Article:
Date: Tue, 17 Mar 1998 18:23:29 -0500
Mississippi unseals secret files on war against black civil rights
Agence presse francaise, 17 March 1998
JACKSON, Mississippi, March 17 (AFP) - Secret files from a segregation-era state spy agency were being unsealed here Tuesday in a move expected to shed new light on Mississippi authorities' fight against black civil rights.
The 132,000 pages from the activities of the East German Stasi-like Mississippi Sovereignty Commission (MSC) had been kept in a locked room of the basement of the Mississippi Department of Archives since the MSC was disbanded 21 years ago.
David Ingebretsen, the executive director of the American Civil Liberties Unions (ACLU) who led a 20-year court fight to force the state to unseal the files, told AFP it would take several days, even weeks, to sift through and make sense of the information.
Other southern states had also established Sovereignty Commissions to resist court-ordered desegregation. But the MSC, founded in 1956, was reputed to be one of the most zealous in efforts to track down and discredit civil rights activists.
The MSC compiled files on 250 organizations and tens of thousands of people, including civil rights workers, college students, state government officials and others.
Citizens were paid 100 to 150 dollars for information. Black and white snitches infiltrated and sowed division within the civil rights movement.
"The agency spied on people, played dirty tricks on them and tried to do anything it could to disrupt the civil rights movement," Ingebretsen said.
Many in this Deep South state are comparing the reopening of this violent and tragic chapter in Mississippi history to the divisive trauma caused by the opening of East European security police files after the fall of the Berlin Wall.
Information collected by the MSC was given to law enforcement officials, employers and also helped fuel the terror campaign by the white supremacist Ku Klux Klan, civil rights officials said.
White supremacists are believed to have perpetrated hundreds of attacks on civil right workers between the mid-1950's and the 1970's, particularly in Mississippi, where 15 murder cases are still unsolved, according to the Southern Poverty Law Center.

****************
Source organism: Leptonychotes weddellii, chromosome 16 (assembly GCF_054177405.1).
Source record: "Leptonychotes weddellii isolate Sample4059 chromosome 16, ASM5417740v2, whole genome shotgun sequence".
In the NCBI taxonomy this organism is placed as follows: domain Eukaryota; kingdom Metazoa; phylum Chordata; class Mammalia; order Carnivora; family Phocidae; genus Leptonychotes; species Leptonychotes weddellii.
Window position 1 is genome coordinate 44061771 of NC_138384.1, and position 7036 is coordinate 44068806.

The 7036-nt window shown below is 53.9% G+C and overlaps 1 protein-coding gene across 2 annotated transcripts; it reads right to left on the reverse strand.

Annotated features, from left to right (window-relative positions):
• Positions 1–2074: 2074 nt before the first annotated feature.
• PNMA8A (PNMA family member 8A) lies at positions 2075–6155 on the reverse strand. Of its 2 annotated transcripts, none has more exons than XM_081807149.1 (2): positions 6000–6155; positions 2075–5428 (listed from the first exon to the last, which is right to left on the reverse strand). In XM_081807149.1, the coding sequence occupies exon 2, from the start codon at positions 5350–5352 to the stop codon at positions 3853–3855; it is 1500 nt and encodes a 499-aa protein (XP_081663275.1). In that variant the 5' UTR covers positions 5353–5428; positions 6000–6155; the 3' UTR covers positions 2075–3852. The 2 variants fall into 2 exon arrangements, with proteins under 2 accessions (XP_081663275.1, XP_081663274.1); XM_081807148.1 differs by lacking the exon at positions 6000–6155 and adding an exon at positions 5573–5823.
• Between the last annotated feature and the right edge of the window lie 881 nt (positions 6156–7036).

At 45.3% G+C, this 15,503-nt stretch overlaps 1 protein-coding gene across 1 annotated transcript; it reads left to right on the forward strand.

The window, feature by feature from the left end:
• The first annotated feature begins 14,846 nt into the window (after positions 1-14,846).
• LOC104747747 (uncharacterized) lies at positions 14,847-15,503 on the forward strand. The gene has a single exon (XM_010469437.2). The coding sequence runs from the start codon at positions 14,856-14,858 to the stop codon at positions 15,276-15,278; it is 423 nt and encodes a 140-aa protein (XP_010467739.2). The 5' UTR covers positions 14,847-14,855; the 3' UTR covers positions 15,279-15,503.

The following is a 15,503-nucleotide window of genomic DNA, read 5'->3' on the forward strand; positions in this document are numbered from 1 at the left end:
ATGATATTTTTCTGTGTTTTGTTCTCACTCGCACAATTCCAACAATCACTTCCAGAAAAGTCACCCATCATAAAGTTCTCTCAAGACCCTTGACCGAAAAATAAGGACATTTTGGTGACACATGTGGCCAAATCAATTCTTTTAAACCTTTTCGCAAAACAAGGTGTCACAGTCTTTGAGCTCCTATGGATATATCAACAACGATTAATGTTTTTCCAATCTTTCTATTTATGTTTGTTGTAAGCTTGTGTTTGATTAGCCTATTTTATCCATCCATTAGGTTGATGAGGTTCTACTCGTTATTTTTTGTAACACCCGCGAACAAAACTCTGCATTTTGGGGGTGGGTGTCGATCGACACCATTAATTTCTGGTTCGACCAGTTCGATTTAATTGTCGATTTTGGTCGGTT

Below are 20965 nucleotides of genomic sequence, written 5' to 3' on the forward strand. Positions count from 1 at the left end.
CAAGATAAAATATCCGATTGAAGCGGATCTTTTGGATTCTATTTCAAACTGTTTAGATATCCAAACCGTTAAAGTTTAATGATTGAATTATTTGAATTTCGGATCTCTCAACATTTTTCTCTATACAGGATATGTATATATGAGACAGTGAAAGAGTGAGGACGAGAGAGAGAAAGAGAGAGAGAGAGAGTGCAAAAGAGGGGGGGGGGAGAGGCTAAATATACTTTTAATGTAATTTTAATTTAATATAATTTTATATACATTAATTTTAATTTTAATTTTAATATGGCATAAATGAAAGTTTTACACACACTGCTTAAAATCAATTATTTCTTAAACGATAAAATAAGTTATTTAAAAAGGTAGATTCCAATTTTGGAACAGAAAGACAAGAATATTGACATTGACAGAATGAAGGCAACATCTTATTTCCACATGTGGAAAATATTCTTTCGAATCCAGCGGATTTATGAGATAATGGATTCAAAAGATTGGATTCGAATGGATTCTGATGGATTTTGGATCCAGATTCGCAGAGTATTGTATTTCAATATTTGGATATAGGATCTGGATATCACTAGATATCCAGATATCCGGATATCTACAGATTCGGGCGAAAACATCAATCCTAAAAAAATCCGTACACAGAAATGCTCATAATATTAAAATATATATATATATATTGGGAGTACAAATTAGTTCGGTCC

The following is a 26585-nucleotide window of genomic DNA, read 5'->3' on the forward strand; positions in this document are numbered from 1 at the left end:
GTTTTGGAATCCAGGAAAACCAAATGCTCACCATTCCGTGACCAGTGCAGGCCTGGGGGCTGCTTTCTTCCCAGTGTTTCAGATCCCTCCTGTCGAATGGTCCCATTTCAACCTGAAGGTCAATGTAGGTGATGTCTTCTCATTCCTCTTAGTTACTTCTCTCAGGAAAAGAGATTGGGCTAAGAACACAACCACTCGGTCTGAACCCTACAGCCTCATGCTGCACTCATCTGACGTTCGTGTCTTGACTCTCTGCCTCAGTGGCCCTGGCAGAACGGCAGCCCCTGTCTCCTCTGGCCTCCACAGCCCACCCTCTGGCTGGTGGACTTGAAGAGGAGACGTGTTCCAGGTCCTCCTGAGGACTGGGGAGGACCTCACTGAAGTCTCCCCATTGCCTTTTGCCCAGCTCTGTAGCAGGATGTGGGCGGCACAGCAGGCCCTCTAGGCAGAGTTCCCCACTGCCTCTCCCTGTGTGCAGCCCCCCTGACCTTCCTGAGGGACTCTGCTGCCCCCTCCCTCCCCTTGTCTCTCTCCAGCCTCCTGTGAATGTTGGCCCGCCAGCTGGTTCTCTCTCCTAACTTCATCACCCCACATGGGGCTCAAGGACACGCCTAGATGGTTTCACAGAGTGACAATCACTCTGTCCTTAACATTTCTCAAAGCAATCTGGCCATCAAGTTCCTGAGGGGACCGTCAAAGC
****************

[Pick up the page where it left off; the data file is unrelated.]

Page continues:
"Many people were damaged by the actions of the Sovereignty Commission," said Ingebretsen. "By opening the files, these people have a chance to seek justice. If illegal acts were committed against them, they can sue the state or the actors who performed those deeds."
Among those seeking justice are relatives of Vernon Dahmer, a National Association for the Advancement of Colored People (NAACP) leader who died of burns and smoke inhalation after Klansmen firebombed his home in Hattiesburg, southern Mississippi in 1966.
The Dahmer family hopes that opening the MSC files will lead to the conviction of top Klansman Sam Bowers, the man believed to be the mastermind behind the Dahmer slaying and other terror attacks in the 1960's.
A year after Dahmer's death, Bowers and six other Klansmen were convicted on federal conspiracy charges for killing three civil rights workers in 1964. He was jailed for six years in the 1970's.
Information from the MSC files had already led to the 1994 murder conviction of another Klansman, Byron de la Beckwith, more than 30 years after he ambushed and killed civil rights activist Medgar Evers.
Beckwith, now 77, is serving a life sentence in prison. The Evers slaying was the subject of the movie "The Ghosts of Mississippi".
Mississippi lawmakers had initially sought to destroy the files, then fought to keep them sealed until 2027. But a federal judge ruled in 1989 that the documents should be made public on March 17, 1998.